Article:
It should be noted that 1,015 letters are featured in the published book but only 1,003 of those 1,015 letters are included here (the originals were somehow lost during the printing of the book). The MISSING letters are those from Roy Davis, Harry Fanok, Dan Firova, Russ Gibson, Al Naples, Dick Nen, Tom Tellman, Lou Thornton, Frank Torre, Bob Turley, Jim Weaver, and Lenny Yocchim. This volume also includes letters from thirty-seven major league umpires, which offers a different perspective regarding the "thrills" they enjoyed. Among the many letters featured in this collection are those from Wally Berger, Don Blasingame, Lew Burdette, Clay Carroll, Chris Chambliss, Wilbur Cooper, Pat Darcy, Darrell Evans, Mark Fidrych, George Foster, Debs Garms, Jake Gibbs, Dave Goltz, Billy Grabarkewitz, Ross Grimsley, Mike Hegan, Gene Hermanski, Teddy Higuera, Butch Hobson, Gil Hodges, Walt Hriniak, Ruppert Jones, Tom Kelly, Ed Kranepool, Cookie Lavagetto, Bill Lee, Charlie Leibrandt, Greg Luzinski, Jon Matlack, Tug McGraw, Fred McGriff, John McNamara, Ed Ott, Babe Pinelli, Dennis Rasmussen, Doug Rau, Pete Reiser, Jerry Reuss, Cookie Rojas, David Segui, Luke Sewell, Rip Sewell, Bob Shirley, Bill Skowron, Billy Southworth, Marty Springstead, Don Stanhouse, Terry Steinbach, Riggs Stephenson, Ron Swoboda, Chuck Tanner, Dick Tidrow, Hal Trosky, George Uhle, Ed Vargo, Mickey Vernon, Bill Virdon, Harry Walker, John Wathan, Al Weis, Lou Whitaker, Ed Yost, and Gus Zernial.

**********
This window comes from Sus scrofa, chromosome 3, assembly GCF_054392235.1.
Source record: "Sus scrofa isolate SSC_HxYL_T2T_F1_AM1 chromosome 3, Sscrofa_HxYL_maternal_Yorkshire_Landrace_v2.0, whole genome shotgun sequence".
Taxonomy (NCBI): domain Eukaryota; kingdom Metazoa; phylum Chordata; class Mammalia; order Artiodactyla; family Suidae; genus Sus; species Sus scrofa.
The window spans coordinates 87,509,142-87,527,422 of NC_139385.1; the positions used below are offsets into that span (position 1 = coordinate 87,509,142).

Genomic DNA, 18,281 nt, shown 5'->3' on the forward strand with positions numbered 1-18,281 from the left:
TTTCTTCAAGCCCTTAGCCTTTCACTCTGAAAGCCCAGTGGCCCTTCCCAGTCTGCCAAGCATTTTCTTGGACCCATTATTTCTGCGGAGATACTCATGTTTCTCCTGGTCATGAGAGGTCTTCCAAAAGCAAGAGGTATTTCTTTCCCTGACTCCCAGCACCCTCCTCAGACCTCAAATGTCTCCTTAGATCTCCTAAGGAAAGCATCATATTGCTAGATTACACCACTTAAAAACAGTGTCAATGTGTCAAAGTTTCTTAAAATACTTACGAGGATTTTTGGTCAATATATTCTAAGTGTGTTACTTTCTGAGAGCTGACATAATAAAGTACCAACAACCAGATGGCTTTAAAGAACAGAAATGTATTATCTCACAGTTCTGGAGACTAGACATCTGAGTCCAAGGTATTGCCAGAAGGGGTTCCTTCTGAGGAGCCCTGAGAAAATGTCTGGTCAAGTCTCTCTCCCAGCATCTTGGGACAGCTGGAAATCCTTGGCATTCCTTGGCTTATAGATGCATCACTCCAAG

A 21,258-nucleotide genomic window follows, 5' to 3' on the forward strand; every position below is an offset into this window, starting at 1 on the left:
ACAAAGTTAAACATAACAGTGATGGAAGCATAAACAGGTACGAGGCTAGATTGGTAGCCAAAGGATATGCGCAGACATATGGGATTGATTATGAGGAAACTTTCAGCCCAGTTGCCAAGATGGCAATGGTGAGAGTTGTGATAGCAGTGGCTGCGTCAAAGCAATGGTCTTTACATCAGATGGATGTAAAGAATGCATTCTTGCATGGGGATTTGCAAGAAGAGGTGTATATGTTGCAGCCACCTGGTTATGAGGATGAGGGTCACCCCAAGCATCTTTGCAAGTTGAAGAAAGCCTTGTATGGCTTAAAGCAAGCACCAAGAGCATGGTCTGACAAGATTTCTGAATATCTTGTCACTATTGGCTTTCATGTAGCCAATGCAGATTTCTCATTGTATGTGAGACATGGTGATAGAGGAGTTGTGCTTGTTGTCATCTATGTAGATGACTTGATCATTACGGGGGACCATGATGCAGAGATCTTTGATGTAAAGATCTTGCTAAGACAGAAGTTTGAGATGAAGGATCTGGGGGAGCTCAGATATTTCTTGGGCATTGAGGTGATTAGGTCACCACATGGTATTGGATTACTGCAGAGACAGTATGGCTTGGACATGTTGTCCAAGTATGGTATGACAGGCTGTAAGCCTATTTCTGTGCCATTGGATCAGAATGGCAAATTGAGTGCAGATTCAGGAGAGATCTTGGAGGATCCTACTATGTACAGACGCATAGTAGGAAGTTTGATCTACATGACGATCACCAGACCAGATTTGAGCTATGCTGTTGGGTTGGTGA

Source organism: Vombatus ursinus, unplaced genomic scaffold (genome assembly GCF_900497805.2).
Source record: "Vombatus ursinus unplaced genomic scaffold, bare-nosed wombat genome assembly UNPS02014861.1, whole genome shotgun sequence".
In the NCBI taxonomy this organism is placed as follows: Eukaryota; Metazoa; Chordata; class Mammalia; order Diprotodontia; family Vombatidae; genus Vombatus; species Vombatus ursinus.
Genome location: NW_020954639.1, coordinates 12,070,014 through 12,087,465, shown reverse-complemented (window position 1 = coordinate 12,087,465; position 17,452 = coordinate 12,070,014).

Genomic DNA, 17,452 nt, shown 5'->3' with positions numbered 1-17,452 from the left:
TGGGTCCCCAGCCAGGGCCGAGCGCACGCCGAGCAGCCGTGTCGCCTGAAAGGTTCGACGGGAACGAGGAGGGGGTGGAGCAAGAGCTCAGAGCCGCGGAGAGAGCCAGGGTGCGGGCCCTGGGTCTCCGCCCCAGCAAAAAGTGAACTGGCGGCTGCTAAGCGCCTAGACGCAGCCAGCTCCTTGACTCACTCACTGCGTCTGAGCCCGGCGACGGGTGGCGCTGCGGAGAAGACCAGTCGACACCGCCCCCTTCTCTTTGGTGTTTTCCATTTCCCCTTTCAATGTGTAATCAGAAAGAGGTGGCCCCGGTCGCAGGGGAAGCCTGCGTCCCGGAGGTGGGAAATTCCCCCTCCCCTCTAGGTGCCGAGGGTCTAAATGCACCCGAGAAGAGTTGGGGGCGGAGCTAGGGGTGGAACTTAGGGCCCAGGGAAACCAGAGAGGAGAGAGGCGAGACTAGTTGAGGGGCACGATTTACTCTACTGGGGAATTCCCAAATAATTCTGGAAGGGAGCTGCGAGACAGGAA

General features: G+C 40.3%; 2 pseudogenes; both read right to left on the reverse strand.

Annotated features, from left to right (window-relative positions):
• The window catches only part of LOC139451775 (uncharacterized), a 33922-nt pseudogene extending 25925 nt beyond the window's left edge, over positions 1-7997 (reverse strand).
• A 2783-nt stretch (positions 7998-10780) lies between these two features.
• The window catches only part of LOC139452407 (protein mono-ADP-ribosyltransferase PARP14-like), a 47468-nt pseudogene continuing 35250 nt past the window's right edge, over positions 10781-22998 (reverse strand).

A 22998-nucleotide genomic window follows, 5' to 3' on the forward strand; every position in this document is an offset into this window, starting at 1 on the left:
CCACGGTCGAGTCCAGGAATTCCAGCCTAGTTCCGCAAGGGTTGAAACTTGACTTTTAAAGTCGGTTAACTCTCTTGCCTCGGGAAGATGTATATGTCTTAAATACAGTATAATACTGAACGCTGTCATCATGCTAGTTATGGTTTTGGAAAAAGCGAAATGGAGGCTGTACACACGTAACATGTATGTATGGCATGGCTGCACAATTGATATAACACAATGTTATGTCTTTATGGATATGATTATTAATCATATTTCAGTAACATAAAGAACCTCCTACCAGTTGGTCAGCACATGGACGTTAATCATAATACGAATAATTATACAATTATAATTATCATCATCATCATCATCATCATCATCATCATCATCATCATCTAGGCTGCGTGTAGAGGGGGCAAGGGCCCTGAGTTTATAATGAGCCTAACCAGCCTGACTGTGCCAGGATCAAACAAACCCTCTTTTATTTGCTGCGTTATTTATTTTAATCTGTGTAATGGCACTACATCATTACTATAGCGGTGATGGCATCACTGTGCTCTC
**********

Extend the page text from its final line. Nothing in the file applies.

Many of the letters are written on the preprinted sheet Hongach provided, but some are on index cards or other types of stationery. The vast majority include their original mailing envelopes. The size of the letters vary, but most are approximately 8.5 x 11 inches. Text and signatures are all well executed, with the overwhelming majority grading "9" or 10." Excellent condition overall. A copy of Hongach's book accompanies the collection. Total: 1,003 letters plus Hongach's book. LOA from James Spence/JSA. (Please Note: JSA  did not examine each and every letter in this collection but instead "spot-checked" a small sampling, all of which were fine; however, given the extremely personal nature of these letters, it is highly unlikely that there are any "secretarial" signatures present.) Reserve $2,500. Estimate (open).

SOLD FOR $4,200